In my work with the elderly, I have noticed how spirituality affects them.
Every person has spiritual hunger, but many don’t see it as such. Some come into old age with the traditional model of faith and find satisfaction and security in it. Others are like old Nicodemus who was curious and asked questions and was not satisfied with the status quo. He was transformed.
Old age provides opportunity to reopen and regain interest in spiritual things. In her book TOUGH TRANSITIONS, the author, Elizabeth Harper Neeld, Ph.D., summarizes the final transitions, and it sounds like a crescendo of spiritual discovery: “Thriving, reaching hope, continuing from hope to faith and creating joy.”
There you have it. Have faith again. Dance again for joy. Live again in the Spirit. Old age brings a tremendous chance to revive, renew, and rediscover true spiritual life.
The spiritual values of your childhood will resurface from the waters of old age. Those values will float and they will come near you again and be tossed by the waves toward you. Reach out your hand and draw them in. And even though the spirituality of old age is seasoned with the experiences and wisdom of many years, the Spirit is ever ready for fresh things, new discoveries, and novel adventures.
Eyes are wide open, and ears are straining to hear fresh revelations from the scriptures.
Old age can be full of new discoveries of truth that have laid silent in the heart. Old age is a time to reexamine faith that is there from confirmation time and has been waiting, like an old gold mine, to be found and mined. Old age is a time to turn the page and read the stories of yesterday, again, with new glasses.
Mysteries can be solved. Questions that beg for solutions can be asked again. Life can be reviewed and reexamined in the light of new truth. Experiences can be revisited and reinterpreted. Memories can be reborn from the darkness of yesterday and the confusion of tomorrow and brought into perspective. Forgiveness can flow and be received. Relationships can be healed. Anger can be dissolved, and love can splash again in the waters of joy and compassion. Hurts can be resolved, and chasms can be bridged with love and grace.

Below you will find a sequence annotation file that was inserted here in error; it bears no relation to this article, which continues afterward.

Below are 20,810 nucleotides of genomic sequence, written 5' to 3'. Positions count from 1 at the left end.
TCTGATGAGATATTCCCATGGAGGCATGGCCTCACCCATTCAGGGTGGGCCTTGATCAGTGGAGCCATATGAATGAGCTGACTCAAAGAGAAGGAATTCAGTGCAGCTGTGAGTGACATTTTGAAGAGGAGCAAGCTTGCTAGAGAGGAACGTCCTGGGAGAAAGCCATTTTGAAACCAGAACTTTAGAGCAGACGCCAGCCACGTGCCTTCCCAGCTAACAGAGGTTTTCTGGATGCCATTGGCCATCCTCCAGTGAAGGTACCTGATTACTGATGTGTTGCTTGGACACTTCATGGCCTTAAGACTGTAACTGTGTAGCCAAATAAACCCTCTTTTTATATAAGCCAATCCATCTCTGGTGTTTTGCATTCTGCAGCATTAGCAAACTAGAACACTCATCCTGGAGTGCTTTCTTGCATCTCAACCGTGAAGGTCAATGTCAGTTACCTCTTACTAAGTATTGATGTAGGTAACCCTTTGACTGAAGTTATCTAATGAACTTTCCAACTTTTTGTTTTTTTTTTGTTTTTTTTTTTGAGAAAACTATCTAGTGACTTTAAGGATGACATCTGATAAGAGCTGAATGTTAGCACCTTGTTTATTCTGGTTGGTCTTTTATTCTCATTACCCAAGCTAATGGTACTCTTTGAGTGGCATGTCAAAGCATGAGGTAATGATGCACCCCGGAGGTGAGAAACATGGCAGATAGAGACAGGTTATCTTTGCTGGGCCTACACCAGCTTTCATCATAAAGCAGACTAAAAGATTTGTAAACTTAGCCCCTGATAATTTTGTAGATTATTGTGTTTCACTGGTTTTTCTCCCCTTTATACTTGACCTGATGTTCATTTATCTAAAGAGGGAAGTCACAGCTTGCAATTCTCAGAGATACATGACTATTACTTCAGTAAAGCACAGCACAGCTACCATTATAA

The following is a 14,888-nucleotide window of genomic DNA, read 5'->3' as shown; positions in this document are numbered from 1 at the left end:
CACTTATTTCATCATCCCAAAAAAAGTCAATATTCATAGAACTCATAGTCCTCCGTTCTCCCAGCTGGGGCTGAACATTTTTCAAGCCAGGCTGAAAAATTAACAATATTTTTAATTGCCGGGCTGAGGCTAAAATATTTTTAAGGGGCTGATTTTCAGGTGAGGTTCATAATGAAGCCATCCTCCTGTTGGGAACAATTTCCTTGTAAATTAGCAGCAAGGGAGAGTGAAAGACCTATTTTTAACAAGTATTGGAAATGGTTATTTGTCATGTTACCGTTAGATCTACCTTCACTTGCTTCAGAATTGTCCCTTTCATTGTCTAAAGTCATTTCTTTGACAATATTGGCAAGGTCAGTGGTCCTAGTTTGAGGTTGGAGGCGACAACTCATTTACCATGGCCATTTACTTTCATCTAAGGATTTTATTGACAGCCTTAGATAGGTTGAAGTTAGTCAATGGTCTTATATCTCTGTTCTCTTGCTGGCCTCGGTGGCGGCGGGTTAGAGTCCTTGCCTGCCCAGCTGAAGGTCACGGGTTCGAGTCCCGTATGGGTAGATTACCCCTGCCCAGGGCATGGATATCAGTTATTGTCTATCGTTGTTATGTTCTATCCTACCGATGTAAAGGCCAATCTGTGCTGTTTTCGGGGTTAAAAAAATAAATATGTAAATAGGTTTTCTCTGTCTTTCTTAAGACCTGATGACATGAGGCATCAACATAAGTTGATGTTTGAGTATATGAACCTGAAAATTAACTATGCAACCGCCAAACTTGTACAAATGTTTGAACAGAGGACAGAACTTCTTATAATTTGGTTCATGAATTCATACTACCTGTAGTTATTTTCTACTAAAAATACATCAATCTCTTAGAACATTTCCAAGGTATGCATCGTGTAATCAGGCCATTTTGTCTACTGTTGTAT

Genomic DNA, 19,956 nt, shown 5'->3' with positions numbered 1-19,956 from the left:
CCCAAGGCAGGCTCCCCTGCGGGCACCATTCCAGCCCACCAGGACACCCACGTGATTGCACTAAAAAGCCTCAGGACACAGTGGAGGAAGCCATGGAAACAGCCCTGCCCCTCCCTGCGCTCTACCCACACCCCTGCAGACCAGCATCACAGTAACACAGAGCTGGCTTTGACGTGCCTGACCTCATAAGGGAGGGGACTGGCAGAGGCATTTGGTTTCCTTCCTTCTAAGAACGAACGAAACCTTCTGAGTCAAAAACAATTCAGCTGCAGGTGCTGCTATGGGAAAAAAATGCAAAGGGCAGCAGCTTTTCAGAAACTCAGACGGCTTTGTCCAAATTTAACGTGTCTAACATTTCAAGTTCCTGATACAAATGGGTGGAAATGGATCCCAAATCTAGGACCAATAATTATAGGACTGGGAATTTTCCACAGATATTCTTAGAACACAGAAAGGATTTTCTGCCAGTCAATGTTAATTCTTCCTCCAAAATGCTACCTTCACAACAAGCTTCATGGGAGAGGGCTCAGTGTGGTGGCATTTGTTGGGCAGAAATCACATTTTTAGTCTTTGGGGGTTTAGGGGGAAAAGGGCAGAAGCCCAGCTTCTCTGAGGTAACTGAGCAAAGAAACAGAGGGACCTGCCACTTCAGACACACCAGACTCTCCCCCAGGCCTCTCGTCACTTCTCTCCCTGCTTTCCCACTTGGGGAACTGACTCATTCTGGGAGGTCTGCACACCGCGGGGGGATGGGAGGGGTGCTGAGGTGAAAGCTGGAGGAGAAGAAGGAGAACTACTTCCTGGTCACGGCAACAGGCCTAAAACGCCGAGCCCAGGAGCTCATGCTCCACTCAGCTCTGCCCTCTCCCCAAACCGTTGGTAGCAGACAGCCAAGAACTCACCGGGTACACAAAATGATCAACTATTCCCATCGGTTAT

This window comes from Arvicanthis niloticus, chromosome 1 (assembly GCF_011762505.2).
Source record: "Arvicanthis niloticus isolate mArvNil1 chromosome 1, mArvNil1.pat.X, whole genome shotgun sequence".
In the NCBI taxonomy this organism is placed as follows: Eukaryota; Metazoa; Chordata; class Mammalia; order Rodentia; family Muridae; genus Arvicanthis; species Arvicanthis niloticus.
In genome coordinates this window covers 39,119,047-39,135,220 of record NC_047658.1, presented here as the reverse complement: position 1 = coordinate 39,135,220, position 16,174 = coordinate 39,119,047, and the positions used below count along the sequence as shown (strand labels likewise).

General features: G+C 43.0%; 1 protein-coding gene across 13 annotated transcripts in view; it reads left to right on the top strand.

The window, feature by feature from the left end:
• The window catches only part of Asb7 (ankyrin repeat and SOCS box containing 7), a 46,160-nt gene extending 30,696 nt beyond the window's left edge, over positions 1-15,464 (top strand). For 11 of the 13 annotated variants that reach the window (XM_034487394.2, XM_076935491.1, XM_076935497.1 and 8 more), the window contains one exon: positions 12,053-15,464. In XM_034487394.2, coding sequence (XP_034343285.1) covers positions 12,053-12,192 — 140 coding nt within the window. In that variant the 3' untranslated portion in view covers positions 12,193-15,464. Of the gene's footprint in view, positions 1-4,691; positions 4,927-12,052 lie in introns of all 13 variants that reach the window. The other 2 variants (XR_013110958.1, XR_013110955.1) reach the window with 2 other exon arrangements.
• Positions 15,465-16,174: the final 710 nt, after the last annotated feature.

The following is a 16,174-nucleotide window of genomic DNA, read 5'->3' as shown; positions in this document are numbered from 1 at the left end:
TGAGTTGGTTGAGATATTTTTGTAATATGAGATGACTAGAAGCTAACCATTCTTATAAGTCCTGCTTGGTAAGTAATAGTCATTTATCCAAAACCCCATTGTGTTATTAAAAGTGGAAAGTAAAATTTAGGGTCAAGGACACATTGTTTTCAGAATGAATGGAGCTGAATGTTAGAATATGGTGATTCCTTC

The garden of old age can bloom again with all the flowers of your imagination and fill the life of children and grandchildren with a legacy that can never be surpassed by money, fame of fortunes. Let old age be your friend that brings you to decisions you have postponed for a lifetime but now are again knocking on your door.
A great source of peace and harmony comes from the spiritual discipline of reflection, reflecting on life, on past successes and triumphs, but also on challenges, failures, and mistakes. In a recent newspaper article (Star Tribune, Thursday, March 20) entitled, “Why older often means wiser,” Phyllis Korkki writes, “one must take time to gain insights and perspective from one’s cognitive knowledge.”
It is from that reflection (usually with another trusted person) that wisdom emerges and “wise people are able to accept reality as it is, with equanimity.” Combining spirituality with reflection becomes the powerhouse of peace and harmony in an older person’s life.
Allowing the Holy Spirit to shed light on the past and to reconsider questions and potential answers or to discover that underneath all the uncertainty and mixture of ambiguity of life is the massive rock of Jesus Christ , brings great rest and peace and calms our fears, and it makes us ready for that final leap.
Old age spirituality makes us young at heart.
By Helmar Heckel, the chaplain at Good Samaritan Society in Waconia.